The Green Heart of Poringland


B-Line Boost at the Lakes

A massive colony of bees has made its home at Poringland Lakes.

Conservationist Peter Aspinall spotted the swarm of honey bees on gorse close the container (pictured below).  The sheer number of bees, estimated to be in their hundreds, will come as manna from heaven for the South Yare Wildlife Group who are attempting to develop a B-Line along the Chet Valley, starting just a stone’s throw of the lakes.

Swarming is the process by which a new honey bee colony is formed when the queen bee leaves the colony with a large group of worker bees.   The swarm can contain thousands to tens of thousands of bees.

Despite its surprise presence, the swarm was professionally removed by local bee-keeper John Henson and transferred to one of his many hives.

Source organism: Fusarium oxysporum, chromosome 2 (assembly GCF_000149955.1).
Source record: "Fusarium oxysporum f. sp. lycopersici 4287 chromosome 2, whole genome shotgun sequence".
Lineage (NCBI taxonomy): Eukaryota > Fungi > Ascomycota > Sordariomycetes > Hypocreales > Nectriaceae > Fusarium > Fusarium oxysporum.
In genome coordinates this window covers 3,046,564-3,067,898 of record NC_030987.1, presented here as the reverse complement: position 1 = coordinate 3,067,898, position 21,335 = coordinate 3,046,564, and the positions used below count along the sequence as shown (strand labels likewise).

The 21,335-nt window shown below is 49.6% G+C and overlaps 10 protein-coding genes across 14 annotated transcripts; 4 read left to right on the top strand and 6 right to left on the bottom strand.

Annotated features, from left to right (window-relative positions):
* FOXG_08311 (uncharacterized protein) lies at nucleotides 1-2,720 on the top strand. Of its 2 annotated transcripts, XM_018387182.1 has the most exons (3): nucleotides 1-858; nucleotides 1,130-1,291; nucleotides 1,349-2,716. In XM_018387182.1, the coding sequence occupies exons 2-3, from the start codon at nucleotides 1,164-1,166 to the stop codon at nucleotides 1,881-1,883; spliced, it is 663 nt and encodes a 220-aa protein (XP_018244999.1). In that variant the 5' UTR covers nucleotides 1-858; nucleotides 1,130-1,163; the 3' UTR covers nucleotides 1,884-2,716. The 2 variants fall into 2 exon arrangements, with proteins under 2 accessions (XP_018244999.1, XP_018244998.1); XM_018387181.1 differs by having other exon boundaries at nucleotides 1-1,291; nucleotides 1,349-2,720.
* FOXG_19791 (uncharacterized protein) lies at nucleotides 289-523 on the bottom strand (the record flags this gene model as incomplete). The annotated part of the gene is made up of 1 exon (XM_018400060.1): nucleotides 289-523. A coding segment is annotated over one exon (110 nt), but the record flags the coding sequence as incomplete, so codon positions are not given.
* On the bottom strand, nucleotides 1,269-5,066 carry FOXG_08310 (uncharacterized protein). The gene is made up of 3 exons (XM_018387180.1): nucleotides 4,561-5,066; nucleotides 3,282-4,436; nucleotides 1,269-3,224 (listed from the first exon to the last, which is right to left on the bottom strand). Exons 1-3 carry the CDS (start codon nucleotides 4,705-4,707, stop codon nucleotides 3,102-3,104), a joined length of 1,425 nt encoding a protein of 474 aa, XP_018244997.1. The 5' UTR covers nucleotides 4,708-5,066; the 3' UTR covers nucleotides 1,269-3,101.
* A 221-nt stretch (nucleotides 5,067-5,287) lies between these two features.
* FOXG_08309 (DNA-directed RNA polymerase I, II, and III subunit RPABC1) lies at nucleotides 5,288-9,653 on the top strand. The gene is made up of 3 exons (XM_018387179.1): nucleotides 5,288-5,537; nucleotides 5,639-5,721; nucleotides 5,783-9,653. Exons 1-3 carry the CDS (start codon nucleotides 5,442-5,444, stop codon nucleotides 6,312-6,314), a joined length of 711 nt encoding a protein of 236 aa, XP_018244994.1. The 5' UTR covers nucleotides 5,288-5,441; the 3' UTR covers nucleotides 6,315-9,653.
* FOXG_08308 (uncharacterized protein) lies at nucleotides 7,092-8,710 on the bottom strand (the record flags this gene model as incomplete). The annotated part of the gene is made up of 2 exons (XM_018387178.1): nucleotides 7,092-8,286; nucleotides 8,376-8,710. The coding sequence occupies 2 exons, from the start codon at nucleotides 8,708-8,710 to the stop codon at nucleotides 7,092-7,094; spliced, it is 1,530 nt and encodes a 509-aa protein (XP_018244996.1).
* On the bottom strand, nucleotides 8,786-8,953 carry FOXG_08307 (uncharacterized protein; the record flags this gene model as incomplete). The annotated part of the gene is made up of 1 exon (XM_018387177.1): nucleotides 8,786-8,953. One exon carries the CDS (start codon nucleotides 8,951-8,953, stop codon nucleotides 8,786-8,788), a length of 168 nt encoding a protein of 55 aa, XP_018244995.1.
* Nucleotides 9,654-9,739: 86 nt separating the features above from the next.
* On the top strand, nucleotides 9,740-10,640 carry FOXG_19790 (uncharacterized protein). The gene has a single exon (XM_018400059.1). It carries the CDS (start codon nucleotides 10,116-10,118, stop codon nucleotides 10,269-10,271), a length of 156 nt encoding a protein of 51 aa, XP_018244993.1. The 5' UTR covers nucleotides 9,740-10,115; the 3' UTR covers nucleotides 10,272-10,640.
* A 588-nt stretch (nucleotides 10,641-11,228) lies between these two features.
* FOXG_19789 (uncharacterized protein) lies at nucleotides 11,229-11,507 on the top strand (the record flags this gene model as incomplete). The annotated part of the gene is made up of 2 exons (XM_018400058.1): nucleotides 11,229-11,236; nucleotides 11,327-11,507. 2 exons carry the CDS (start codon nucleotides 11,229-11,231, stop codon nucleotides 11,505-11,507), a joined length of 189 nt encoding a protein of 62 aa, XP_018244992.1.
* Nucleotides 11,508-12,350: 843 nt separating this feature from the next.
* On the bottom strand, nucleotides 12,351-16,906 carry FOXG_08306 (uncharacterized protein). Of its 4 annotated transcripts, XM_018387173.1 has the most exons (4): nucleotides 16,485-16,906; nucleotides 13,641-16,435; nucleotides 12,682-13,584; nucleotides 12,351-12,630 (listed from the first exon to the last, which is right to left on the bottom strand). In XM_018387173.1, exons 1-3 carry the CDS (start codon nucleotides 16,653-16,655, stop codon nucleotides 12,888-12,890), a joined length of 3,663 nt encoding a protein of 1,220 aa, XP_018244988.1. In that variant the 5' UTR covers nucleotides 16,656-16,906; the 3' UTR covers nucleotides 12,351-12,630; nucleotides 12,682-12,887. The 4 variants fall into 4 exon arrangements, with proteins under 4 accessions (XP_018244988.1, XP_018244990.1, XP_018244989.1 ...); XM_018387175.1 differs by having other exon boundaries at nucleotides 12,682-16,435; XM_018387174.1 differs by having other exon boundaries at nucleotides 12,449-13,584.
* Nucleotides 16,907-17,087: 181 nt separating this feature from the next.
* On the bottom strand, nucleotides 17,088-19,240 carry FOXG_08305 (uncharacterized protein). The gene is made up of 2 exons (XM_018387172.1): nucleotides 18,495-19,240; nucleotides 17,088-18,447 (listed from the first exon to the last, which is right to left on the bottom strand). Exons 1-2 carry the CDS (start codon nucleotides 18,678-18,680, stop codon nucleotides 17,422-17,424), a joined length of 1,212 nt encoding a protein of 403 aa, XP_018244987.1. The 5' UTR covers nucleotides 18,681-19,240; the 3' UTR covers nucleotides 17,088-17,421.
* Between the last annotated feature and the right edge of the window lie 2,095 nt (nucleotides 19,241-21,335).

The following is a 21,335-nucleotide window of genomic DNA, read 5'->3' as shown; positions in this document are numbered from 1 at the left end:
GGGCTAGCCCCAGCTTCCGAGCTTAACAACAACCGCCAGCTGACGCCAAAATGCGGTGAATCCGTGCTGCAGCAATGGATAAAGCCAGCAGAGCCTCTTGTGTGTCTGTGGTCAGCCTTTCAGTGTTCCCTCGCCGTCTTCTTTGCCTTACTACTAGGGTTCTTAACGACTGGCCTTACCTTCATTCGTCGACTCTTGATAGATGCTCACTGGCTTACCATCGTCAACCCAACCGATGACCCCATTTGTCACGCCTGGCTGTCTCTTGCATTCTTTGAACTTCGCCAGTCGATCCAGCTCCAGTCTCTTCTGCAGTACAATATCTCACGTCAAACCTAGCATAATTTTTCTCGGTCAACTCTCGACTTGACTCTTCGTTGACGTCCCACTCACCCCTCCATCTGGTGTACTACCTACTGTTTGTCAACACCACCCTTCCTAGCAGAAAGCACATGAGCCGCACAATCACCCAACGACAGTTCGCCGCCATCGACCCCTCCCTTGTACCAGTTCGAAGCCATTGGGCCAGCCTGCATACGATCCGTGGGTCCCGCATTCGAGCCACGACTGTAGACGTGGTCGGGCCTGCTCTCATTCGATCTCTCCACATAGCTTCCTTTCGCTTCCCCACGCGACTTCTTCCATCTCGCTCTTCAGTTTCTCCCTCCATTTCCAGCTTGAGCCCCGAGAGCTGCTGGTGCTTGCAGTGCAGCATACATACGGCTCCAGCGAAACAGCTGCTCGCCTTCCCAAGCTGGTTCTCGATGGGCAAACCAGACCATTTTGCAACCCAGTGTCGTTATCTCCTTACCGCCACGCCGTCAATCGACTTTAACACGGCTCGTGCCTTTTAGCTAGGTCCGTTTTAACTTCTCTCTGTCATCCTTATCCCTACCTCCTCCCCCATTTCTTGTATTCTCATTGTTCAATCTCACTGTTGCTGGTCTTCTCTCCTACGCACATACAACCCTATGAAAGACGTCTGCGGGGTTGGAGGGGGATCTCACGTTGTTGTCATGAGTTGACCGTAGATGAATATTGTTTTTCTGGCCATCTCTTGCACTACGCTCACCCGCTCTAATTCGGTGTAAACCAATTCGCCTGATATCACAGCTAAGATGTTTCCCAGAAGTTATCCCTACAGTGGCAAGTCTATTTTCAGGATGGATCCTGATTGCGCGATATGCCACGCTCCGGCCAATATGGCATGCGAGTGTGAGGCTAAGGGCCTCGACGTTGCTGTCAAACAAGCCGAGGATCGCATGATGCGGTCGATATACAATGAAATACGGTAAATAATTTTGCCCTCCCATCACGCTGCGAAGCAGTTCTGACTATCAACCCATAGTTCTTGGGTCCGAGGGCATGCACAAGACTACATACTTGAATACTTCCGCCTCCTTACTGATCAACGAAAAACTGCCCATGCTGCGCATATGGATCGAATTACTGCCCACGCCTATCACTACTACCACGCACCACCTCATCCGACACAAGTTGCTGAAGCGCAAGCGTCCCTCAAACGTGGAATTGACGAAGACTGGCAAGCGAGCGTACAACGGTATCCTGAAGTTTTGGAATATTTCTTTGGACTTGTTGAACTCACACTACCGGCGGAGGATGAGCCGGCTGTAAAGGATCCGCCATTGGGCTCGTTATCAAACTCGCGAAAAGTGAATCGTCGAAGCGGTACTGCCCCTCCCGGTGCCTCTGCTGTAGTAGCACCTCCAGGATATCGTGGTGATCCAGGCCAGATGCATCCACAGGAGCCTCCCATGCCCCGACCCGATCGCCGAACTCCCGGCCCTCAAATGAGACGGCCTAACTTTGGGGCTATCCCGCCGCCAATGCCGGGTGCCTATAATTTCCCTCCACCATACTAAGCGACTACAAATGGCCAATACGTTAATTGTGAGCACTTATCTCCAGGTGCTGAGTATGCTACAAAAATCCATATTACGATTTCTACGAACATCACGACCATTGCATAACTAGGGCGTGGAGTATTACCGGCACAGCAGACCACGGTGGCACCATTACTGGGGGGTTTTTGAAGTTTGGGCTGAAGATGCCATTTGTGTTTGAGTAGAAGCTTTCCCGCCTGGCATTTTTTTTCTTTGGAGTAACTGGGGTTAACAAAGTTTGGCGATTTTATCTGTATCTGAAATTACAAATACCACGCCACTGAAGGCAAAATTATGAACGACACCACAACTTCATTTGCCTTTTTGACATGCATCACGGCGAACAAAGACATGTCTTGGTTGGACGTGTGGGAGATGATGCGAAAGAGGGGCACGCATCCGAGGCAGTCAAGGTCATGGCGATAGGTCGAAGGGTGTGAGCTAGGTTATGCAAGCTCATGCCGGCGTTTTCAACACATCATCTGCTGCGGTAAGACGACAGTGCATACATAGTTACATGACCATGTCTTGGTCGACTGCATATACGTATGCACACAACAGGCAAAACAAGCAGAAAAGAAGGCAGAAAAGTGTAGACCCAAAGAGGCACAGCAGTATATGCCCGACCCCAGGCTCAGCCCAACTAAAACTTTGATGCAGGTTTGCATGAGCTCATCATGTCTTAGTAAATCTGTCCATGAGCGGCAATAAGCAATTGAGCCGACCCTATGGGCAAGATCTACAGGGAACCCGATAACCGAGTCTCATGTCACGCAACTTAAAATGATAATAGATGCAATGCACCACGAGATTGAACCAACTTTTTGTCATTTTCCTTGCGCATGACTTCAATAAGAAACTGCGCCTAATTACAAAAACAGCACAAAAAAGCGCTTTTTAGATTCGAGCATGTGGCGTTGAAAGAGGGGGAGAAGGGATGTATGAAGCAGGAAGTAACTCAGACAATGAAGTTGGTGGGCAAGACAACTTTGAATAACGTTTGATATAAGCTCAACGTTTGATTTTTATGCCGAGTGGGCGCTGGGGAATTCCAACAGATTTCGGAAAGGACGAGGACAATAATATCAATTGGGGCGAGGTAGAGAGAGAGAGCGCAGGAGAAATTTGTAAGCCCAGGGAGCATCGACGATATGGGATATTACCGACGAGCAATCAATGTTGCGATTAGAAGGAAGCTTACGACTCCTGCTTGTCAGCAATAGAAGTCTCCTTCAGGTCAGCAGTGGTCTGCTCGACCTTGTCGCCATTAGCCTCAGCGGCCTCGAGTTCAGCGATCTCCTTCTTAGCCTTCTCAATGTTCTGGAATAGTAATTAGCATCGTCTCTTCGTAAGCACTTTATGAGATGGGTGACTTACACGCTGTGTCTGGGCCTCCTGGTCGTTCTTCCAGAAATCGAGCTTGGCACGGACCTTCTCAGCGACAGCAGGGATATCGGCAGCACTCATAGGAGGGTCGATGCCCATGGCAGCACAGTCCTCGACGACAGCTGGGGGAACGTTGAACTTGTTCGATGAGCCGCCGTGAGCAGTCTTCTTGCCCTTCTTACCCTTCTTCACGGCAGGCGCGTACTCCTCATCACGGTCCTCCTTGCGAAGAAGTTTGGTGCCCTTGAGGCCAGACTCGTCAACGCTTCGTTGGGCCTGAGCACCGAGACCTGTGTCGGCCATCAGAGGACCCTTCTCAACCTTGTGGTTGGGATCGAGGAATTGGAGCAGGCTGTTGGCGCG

“As bee numbers continue to decline, people should be pleased to see swarms of bees,” said Peter.  “Bees are incredibly important.  If they are swarming, they’re creating new colonies and everyone should be happy.”

They certainly caused a buzz at Poringland Lakes.

Solitary Andrena Spotted

The first Andrena of the season has been spotted and photographed by Liz Dack at Poringland Lakes.  

Commonly called the mining bee, Andrena can usually be seen between March and June around potential nesting sites, usually in sandy soil, near or under shrubs which provide protection from heat and frost.  The one spotted at Poringland Lakes was exploring the newly opened sand wall adjacent to Lake Duffield. 

Confirmation of the sightng was made by local expert Tim Strudwick of the Norfolk and Norwich Naturalists’ Society.  Mr Strudwick, is also the county recorder and manager of the RSPB’s Yare reserve. 

There are some 60 species of Andrena mining bees in the UK so it is relatively widespread and common in Britain.